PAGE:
What this model tells us is there can be static gains from trading, meaning a one time change in overall welfare from reducing barriers to trade. In other words trading should not change the long-run growth rate, only the level of output: it increases the size of the pie. (Of course it is possible to increase growth rates from importing technology, but this is not allowed in the assumptions of the model outlined above, so I am getting a little ahead of myself). Protectionism then, improves the lot of a sector or sectors at the expense of the whole. While not really part of the model, those who observe that trading entails more competition in the market argue that trading yields dynamic gains as well, inducing producers to up productivity. But here is the evidence is unclear which way causation runs: does trading cause firms to be more productive or is it that more productive firms tend to trade?
What Matthew Yglesias doesn't know is that these are the assumptions underlying the study he points to on the benefits of trade. Part of the reason economists make these assumptions is that it makes the math much easier to do in the models that predict how great trade is for everyone. As Peter Dorman illustrates, what comes out of the magicians hat is determined by what the magician puts in the hat in the first place.
When we start relaxing the assumptions outlined above, as we can clearly see they do not reflect the reality of our world, and start introducing other realities such as highly volatile exchange rates or the fact that most trade occurs within the related subsidiaries of multinational corporations, things get a little stickier. It is no longer clear that free trading always does grow the pie. Accounting for the “polluting politics” that DeLong decries, clearly someone is winning from “free” trade, but when the assumptions are relaxed we again can find that a sector or sectors are benefiting while the whole is losing.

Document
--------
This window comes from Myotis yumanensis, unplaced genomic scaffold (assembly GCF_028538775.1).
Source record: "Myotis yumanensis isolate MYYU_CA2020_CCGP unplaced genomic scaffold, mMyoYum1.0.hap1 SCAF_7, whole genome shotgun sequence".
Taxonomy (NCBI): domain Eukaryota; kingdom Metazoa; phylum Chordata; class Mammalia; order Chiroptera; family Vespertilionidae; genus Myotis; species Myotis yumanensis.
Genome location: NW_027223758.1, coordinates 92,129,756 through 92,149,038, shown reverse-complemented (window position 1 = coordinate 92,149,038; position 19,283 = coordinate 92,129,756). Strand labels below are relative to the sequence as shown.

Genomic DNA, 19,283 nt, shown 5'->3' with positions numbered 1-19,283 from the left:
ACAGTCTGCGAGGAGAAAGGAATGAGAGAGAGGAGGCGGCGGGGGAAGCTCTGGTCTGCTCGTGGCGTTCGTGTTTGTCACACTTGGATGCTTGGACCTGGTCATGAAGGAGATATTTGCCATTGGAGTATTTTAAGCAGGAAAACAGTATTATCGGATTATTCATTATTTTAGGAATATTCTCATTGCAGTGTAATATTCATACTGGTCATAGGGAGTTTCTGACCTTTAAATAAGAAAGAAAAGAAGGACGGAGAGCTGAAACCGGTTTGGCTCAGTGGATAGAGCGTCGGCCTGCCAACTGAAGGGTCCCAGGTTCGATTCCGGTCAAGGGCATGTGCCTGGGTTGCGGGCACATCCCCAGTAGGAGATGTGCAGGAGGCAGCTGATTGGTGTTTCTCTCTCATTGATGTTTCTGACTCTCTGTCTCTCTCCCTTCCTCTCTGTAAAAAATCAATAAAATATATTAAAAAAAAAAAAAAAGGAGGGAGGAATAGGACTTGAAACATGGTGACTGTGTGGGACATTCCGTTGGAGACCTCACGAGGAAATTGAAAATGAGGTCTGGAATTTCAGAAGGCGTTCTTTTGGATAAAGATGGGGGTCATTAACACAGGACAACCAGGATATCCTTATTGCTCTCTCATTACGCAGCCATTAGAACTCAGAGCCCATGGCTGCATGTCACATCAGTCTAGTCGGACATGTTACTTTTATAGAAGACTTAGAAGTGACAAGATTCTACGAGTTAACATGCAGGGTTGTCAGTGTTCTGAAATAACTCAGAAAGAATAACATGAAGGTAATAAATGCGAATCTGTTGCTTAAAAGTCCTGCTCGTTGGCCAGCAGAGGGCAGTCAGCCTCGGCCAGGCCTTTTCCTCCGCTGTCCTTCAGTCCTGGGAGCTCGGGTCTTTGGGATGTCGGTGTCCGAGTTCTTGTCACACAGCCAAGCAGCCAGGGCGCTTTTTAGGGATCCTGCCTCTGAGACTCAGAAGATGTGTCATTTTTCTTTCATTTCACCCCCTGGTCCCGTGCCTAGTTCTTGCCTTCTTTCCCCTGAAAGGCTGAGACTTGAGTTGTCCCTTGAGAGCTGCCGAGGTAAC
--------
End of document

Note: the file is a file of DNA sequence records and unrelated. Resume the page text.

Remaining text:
Just about everyone these days will admit that trade produces winners and losers, usually while muttering some postscript about the need to improve our system for compensating the losers and helping them adjust to life as a loser. Lip service does not exonerate the mutterers, but in fact we live in a society where the losers compensate the winners—just pick up any Krugman column on the budget or Social Security to see this point. Ponder this: the Stolper-Samuelson theorem of trade predicts that trade in the US will increase the wages of skilled workers (the relatively abundant factor) and decrease the wages of unskilled workers (the relatively scarce factor). If we take common conventions and define unskilled workers as those without four-year college degrees, this means that some 75 percent of the American workforce stands to have their wages decreased by trade.
Economists don’t really have very good ways to measure the direct effects of trading on peoples’ living standards, and when they try to do it they results suggest that, low and behold, trading doesn’t have all that big an effect. For example, the World Bank forecast of gains from the pending Doha Round of trade liberalization predicts income gains of 1.5% for Sierra Leone. In other words, by 2015 Sierra Leone’s per captia income will be $583 without Doha and $592 with Doha. Woohoo! (Note that this is based on a similar type of model that Yglesias cites and that Dorman debunks).